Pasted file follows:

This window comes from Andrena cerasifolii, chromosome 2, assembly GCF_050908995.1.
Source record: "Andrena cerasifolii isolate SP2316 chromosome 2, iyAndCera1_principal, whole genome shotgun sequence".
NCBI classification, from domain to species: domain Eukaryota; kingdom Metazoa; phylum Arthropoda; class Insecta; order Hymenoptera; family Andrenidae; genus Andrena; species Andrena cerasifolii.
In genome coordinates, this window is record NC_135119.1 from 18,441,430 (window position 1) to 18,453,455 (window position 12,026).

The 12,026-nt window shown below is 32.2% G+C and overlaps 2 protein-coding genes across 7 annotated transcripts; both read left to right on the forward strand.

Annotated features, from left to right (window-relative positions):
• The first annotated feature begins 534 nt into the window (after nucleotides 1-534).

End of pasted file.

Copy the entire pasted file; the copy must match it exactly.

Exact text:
This window comes from Andrena cerasifolii, chromosome 2, assembly GCF_050908995.1.
Source record: "Andrena cerasifolii isolate SP2316 chromosome 2, iyAndCera1_principal, whole genome shotgun sequence".
NCBI classification, from domain to species: domain Eukaryota; kingdom Metazoa; phylum Arthropoda; class Insecta; order Hymenoptera; family Andrenidae; genus Andrena; species Andrena cerasifolii.
In genome coordinates, this window is record NC_135119.1 from 18,441,430 (window position 1) to 18,453,455 (window position 12,026).

The 12,026-nt window shown below is 32.2% G+C and overlaps 2 protein-coding genes across 7 annotated transcripts; both read left to right on the forward strand.

Annotated features, from left to right (window-relative positions):
• The first annotated feature begins 534 nt into the window (after nucleotides 1-534).